Microsoft is making clear its motives for a big move in the virtualization space with the announcement of an acquisition and the Windows Server 2008 Hyper-V.
To help move the virtual desktop scenario forward, Microsoft said Monday it plans to acquire Calista Technologies Inc., a San Jose, Calif.-based startup founded in 2006. Calista's technology makes logging on to a virtual desktop feel more like working on a physical Windows computer, Microsoft said. No financial details of the agreement were disclosed.
Microsoft is set to launch the next generation of its server operating system, Windows Server 2008, in February, but a key piece of software that enables virtualization, Hyper-V, won't be available until six months later. Once all the pieces fall into place, however, Microsoft says its line of server and desktop virtualization technology and the programs IT workers need to manage their mix of virtual and physical machines will push many more to adopt the trend.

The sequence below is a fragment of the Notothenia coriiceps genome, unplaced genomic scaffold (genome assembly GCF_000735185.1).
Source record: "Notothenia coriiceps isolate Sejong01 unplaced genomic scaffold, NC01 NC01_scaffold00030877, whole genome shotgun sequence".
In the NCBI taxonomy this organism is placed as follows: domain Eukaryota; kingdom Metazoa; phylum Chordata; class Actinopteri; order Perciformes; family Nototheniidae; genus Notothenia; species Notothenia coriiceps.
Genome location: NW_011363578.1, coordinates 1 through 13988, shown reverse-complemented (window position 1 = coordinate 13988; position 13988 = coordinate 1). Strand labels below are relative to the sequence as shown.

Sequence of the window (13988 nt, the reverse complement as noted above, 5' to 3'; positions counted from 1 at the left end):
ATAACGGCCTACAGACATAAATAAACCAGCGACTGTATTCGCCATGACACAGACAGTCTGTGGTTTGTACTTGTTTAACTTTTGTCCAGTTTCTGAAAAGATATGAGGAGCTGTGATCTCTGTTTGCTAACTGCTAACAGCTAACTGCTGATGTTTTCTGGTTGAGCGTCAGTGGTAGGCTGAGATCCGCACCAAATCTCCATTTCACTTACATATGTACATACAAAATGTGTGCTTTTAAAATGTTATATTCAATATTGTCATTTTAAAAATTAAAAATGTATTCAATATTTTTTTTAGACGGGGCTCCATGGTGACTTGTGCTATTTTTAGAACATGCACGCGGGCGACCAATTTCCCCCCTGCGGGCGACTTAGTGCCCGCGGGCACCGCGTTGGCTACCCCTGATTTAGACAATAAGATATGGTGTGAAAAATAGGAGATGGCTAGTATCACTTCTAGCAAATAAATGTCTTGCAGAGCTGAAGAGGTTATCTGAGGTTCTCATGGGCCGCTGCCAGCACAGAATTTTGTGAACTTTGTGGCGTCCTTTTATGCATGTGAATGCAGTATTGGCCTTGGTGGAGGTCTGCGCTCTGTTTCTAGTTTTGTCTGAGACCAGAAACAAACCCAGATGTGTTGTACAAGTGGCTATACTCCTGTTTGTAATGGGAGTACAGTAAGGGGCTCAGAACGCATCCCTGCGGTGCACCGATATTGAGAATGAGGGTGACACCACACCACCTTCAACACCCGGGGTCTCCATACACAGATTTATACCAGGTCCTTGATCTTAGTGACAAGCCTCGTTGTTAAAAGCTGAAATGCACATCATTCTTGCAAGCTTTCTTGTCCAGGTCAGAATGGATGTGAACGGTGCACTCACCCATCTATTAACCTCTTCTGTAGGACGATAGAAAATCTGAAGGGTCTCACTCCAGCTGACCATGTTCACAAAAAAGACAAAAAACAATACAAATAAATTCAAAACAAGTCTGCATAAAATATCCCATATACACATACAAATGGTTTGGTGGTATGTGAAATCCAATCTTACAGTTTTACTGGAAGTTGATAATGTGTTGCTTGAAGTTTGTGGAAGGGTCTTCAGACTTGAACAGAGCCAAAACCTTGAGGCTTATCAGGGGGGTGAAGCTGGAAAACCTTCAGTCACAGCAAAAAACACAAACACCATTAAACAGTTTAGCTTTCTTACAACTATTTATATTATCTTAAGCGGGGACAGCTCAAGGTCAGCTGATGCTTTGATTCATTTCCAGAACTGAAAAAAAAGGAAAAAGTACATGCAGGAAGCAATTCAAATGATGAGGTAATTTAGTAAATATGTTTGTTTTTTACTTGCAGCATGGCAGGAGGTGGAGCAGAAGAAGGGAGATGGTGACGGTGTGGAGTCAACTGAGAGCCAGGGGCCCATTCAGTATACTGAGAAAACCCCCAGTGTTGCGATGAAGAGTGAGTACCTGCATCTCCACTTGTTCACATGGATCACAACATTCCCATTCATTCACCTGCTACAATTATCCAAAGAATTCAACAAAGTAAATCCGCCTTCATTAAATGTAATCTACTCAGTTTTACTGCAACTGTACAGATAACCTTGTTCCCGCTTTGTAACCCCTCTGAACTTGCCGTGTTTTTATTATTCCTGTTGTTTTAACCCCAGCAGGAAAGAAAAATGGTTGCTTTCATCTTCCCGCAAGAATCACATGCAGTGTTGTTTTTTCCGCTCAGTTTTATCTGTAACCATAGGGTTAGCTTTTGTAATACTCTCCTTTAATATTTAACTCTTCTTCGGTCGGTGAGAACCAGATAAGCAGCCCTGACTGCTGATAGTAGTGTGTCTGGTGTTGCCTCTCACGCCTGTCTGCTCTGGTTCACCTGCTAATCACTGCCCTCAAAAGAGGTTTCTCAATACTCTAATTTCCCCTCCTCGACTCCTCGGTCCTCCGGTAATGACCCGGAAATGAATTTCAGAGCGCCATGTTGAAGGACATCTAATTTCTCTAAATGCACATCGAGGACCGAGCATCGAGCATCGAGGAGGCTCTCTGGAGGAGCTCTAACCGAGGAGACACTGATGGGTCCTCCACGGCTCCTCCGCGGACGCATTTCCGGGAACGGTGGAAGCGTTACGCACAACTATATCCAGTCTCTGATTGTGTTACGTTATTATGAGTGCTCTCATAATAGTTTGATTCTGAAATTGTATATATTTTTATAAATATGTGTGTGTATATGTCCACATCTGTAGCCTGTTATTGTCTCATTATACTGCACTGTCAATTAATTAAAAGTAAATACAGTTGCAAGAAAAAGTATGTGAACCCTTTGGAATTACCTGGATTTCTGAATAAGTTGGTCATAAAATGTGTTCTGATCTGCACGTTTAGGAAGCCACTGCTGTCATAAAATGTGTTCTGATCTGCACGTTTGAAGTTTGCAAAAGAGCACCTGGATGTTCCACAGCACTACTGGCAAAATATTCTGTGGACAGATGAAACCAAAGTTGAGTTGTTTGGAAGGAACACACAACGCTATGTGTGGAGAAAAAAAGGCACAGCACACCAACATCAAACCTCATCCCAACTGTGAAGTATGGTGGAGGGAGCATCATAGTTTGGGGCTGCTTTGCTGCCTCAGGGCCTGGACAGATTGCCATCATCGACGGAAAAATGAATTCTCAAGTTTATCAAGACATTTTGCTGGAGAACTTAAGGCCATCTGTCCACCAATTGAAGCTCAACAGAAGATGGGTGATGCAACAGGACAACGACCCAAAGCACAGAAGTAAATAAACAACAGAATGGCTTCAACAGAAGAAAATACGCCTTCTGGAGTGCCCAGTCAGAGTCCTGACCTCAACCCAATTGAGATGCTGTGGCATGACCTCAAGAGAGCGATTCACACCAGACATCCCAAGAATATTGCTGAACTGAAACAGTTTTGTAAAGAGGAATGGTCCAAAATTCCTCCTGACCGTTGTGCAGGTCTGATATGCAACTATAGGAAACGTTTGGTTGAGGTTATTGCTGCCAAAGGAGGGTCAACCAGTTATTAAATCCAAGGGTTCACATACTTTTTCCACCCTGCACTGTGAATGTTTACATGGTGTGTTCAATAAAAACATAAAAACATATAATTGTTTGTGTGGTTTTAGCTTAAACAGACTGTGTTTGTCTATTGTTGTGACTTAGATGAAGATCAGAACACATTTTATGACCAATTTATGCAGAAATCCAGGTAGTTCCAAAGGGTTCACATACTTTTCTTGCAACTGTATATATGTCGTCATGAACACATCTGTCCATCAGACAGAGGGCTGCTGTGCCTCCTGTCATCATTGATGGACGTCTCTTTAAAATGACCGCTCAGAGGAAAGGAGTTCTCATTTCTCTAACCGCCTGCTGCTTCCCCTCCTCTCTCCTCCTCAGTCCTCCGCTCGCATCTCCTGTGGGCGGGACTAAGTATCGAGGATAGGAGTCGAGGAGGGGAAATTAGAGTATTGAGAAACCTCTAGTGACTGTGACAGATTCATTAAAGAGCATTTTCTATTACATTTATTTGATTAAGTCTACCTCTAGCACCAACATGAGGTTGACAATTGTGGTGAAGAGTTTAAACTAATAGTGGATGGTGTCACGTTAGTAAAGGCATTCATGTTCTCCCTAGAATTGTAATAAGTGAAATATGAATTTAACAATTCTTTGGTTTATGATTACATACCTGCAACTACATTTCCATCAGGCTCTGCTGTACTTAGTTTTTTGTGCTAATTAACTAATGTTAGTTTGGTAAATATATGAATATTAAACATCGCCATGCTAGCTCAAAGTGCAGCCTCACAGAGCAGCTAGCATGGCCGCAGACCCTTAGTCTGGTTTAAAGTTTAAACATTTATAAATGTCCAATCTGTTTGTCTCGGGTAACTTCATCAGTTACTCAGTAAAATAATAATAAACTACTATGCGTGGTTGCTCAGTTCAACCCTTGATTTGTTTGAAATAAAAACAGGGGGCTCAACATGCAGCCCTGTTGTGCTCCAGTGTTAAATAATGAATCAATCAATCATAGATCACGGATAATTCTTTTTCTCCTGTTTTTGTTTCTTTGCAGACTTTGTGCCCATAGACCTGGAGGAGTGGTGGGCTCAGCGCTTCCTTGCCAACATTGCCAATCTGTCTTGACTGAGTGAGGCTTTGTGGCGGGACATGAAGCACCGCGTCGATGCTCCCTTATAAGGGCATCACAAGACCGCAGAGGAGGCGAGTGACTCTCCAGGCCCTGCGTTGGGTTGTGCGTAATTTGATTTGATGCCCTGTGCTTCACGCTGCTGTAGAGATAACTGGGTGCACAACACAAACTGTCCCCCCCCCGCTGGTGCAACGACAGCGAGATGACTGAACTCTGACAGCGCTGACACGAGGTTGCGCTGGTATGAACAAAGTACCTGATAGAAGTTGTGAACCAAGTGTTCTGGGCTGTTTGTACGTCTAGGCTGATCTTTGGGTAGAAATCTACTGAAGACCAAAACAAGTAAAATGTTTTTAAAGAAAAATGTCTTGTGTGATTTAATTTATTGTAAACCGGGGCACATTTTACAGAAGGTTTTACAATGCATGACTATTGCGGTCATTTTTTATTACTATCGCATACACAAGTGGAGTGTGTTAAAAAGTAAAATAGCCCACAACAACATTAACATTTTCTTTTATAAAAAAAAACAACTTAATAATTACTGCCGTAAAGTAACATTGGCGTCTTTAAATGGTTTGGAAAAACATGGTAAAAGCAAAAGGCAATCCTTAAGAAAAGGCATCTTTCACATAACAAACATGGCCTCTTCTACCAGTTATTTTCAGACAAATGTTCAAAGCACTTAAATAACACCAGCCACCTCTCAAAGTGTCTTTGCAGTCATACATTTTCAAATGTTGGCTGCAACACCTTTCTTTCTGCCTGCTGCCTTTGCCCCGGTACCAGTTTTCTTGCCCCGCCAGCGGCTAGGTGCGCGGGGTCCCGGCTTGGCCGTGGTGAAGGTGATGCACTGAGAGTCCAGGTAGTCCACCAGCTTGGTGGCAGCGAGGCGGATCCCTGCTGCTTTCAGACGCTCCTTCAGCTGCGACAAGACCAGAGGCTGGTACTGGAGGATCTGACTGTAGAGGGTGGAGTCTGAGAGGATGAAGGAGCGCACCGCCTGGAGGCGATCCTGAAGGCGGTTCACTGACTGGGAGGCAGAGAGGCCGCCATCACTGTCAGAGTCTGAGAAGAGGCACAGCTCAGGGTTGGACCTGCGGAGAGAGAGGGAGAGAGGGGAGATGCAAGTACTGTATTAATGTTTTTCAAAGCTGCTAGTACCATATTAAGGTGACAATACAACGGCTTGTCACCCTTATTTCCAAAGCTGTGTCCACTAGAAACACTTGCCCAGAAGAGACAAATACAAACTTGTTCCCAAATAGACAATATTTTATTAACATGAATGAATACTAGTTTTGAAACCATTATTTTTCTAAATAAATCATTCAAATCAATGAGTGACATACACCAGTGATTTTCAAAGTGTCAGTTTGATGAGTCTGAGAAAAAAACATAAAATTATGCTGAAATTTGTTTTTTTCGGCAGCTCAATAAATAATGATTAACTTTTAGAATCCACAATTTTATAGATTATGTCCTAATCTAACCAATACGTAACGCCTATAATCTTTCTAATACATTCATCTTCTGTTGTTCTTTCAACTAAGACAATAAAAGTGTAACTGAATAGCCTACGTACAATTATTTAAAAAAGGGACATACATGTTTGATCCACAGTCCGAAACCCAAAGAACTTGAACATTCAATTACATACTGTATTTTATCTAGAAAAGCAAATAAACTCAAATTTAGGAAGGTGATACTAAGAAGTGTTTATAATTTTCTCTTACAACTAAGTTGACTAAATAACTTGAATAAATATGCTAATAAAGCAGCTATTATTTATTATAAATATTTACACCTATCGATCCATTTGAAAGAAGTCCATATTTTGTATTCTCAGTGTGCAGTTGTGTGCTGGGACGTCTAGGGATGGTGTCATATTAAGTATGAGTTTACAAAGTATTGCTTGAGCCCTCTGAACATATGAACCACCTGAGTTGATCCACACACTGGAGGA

VMware has the first mover advantage, but the Redmond giant has some compelling features, such as the ability to switch among running servers.
Microsoft takes on VMware (VNUnet)
Microsoft unveils 'Dynamic' virtualization roadmap (ITWorldCanada)